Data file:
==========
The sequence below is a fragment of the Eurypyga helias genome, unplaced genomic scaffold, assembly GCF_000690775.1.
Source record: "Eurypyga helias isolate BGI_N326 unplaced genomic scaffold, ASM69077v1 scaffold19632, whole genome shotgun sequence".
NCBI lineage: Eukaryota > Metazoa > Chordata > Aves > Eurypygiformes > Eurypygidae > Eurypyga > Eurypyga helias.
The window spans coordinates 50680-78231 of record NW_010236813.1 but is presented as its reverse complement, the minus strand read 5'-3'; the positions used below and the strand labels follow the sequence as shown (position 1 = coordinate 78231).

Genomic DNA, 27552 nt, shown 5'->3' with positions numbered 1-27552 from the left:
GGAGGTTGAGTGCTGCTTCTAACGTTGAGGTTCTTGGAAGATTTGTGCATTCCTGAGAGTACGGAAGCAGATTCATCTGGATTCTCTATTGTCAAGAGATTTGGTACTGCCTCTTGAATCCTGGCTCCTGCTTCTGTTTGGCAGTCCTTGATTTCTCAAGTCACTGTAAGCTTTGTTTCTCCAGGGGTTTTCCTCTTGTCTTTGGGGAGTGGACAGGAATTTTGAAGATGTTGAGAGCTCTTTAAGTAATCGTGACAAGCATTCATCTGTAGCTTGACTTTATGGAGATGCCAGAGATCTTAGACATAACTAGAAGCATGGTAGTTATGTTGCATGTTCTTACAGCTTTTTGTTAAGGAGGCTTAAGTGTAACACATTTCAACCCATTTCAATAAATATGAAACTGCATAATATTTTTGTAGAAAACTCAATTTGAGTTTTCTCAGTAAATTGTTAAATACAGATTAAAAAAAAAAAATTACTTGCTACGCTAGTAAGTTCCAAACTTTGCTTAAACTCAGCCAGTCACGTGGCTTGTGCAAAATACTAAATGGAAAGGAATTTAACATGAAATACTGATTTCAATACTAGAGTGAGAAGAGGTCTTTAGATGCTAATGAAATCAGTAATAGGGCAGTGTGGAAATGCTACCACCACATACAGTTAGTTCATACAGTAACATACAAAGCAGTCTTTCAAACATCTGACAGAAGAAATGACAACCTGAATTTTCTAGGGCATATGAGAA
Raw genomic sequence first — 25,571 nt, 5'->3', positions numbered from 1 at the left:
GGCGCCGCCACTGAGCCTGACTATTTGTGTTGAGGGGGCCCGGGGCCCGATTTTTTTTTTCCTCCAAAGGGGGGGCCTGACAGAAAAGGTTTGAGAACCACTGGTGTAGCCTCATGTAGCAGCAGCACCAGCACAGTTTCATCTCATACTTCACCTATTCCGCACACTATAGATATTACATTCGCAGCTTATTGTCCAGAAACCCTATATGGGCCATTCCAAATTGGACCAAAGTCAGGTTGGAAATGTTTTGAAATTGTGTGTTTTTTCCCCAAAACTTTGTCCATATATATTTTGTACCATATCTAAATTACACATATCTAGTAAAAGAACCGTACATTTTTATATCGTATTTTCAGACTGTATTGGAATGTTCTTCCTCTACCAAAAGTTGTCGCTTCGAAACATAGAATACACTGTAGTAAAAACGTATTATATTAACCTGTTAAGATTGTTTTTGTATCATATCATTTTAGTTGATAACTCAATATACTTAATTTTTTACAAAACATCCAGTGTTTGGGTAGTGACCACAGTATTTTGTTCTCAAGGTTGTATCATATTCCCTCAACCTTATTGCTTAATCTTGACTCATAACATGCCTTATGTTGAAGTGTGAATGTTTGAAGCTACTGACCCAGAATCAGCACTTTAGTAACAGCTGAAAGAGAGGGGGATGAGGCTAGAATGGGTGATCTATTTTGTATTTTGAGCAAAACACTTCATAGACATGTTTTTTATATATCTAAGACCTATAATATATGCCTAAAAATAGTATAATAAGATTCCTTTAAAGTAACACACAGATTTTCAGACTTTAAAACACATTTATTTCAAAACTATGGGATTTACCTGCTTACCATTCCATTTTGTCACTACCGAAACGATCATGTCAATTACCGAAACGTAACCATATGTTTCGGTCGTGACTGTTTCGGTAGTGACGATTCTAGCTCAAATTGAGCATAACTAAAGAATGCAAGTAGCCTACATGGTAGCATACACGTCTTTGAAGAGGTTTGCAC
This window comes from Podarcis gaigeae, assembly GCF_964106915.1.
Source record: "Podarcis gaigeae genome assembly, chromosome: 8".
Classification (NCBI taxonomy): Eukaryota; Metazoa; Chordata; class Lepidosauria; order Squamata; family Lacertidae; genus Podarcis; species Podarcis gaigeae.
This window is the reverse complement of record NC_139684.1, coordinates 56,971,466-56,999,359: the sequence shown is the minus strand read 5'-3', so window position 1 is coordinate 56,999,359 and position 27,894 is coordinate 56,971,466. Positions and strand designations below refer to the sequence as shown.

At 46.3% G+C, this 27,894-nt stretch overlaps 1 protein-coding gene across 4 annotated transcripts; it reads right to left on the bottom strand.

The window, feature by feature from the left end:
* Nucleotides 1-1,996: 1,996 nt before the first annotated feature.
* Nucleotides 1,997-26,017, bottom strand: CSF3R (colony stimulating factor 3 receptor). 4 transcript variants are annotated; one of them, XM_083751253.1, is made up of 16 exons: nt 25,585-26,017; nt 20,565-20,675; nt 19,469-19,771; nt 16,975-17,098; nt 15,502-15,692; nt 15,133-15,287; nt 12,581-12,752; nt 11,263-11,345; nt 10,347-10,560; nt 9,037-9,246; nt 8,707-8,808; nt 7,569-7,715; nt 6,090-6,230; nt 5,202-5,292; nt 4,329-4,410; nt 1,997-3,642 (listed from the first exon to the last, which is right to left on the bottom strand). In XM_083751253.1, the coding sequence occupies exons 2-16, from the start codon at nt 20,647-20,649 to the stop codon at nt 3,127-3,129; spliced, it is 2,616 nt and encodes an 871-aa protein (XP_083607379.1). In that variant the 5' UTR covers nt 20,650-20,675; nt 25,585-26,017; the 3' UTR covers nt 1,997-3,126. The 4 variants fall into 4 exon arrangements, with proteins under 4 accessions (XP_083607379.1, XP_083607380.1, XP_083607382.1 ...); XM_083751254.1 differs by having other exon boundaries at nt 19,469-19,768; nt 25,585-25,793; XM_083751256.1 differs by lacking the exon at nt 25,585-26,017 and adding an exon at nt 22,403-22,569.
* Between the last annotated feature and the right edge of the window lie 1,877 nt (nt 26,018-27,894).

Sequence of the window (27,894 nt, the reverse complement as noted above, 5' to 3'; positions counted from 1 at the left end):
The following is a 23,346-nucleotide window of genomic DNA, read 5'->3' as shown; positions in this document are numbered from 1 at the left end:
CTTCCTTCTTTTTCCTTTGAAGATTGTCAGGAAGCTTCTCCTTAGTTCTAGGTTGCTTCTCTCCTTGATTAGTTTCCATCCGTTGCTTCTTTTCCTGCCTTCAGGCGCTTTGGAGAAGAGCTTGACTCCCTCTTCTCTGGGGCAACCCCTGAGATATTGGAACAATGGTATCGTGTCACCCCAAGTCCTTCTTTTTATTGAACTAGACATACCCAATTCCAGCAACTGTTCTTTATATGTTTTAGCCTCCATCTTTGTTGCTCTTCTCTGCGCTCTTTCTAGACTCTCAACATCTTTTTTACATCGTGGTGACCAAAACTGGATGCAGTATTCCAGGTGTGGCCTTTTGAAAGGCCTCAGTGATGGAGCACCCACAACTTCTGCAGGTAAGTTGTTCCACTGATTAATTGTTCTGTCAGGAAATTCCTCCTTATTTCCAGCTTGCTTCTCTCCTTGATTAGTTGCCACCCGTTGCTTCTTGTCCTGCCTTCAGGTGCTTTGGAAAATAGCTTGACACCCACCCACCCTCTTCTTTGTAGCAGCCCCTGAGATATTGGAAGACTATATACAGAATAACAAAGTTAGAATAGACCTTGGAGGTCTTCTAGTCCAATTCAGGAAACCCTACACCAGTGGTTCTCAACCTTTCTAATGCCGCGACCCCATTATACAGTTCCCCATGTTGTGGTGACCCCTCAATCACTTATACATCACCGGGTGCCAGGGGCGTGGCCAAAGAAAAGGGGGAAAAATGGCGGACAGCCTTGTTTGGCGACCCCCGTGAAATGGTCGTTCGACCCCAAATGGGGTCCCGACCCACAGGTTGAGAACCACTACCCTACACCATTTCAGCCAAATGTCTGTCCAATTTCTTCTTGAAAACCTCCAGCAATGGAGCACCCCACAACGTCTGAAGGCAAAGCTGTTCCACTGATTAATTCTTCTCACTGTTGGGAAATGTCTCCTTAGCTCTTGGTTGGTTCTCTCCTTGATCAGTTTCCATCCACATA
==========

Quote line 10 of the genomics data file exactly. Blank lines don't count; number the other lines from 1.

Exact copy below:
Source record: "Podarcis gaigeae genome assembly, chromosome: 8".